hardly see how they could have subpoenaed him as an expert themselves.
Do they contend that he is just flat lying? Possibly they will come
before you and say that. They may well do that if they see fit to come
before you and allege that giant, impossible, fraudulent scheme that I
have mentioned.


"We brought before you Mr. Lloyd C. Cobb. Gentlemen, I can
unhesitatingly say that no one who knows Mr. Cobb would argue with the
fact that he is one of the leading citizens of New Orleans, a man who
would not dream of getting on that witness stand and lying, perjuring
himself for anybody or anything.

"Mr. Cobb testified to you that during this same period when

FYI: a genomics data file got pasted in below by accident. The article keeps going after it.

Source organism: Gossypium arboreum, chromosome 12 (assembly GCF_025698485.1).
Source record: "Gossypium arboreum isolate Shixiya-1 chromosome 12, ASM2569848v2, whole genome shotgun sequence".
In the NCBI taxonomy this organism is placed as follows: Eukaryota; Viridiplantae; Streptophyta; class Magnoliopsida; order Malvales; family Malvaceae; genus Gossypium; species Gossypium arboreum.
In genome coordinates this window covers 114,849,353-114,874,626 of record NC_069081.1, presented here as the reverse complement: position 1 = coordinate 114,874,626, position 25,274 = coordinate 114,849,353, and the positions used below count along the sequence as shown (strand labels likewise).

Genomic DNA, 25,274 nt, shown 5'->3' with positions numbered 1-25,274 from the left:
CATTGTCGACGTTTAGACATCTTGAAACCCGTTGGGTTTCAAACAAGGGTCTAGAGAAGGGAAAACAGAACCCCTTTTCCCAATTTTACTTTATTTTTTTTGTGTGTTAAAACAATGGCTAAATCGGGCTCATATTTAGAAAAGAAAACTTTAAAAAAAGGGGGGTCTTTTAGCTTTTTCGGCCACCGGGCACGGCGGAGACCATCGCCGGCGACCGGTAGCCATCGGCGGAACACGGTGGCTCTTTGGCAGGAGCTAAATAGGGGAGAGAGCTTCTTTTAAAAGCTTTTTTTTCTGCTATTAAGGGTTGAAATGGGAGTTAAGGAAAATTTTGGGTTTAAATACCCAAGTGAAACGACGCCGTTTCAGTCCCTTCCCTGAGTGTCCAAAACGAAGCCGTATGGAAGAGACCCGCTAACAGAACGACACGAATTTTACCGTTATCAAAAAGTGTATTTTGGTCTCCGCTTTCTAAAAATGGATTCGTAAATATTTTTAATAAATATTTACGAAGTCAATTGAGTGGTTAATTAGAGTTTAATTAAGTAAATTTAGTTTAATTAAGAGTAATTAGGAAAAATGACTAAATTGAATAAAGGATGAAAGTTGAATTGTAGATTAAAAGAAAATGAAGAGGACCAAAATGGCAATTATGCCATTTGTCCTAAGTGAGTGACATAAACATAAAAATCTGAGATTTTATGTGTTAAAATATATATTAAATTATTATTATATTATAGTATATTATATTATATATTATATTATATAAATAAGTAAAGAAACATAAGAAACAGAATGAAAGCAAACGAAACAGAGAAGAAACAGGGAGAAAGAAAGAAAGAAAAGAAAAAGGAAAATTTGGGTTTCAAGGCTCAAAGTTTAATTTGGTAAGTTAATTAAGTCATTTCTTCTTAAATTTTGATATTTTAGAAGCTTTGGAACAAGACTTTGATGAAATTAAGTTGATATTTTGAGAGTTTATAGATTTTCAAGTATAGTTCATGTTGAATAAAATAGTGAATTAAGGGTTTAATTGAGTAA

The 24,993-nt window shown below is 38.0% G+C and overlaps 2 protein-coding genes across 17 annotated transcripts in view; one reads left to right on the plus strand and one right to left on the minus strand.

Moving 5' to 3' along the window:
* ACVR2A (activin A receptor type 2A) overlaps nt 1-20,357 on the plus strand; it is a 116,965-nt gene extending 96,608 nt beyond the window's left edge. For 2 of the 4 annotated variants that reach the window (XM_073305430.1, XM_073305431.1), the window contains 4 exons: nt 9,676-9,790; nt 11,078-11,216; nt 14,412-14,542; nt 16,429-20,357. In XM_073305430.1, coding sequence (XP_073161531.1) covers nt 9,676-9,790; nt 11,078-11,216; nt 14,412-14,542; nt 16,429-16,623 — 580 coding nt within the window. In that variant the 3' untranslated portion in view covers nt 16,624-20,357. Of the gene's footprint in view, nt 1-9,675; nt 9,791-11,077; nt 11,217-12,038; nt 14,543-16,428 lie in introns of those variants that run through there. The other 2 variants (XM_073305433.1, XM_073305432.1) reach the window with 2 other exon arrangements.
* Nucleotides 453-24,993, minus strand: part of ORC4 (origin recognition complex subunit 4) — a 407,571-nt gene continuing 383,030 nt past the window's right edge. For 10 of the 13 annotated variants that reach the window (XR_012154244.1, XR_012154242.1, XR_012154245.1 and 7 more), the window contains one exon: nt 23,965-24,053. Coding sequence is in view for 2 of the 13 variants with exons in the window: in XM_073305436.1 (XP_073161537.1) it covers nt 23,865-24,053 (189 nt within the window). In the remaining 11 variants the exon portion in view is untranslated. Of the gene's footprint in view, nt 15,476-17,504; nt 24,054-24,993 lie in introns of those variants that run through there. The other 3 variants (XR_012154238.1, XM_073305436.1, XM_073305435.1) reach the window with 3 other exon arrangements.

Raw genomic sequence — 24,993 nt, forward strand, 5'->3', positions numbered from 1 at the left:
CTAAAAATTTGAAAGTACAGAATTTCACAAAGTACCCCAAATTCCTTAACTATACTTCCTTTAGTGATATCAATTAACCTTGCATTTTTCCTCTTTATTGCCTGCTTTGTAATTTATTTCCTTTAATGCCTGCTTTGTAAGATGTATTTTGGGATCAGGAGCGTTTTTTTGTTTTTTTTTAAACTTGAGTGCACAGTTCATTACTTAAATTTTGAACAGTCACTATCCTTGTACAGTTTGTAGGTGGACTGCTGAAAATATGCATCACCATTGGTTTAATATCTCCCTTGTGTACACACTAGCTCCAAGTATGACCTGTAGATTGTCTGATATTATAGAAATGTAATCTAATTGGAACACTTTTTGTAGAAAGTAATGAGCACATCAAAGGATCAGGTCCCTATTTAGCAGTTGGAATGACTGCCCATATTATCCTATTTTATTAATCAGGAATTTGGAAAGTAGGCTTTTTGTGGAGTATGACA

this Defendant was supposed to be running around the countryside up to
Clinton, Louisiana, running up there with David Ferrie and Lee Harvey
Oswald, who-have-you, that Mr. Cobb and this Defendant, Clay Shaw,
were engaged in perhaps the three or four busiest months in the lives
of either one of them.

"Now, gentlemen, this was not something that Mr. Cobb had to
call on his memory for in order to determine the dates. He has his
leases, he knew when they were negotiating these leases, he knew when
his deadline was, and I am sure that when you heard the testimony of
Mr. Cobb that he knew where Clay Shaw was during every working day --
and this had to be a working day up in Clinton, the barbershops were
open, the Voter Registration Office was open -- that you knew that it
was absolutely ridiculous to believe that this man would be running up
to Clinton for any purpose, or that he could have done it and not have
been missed by Mr. Cobb. ....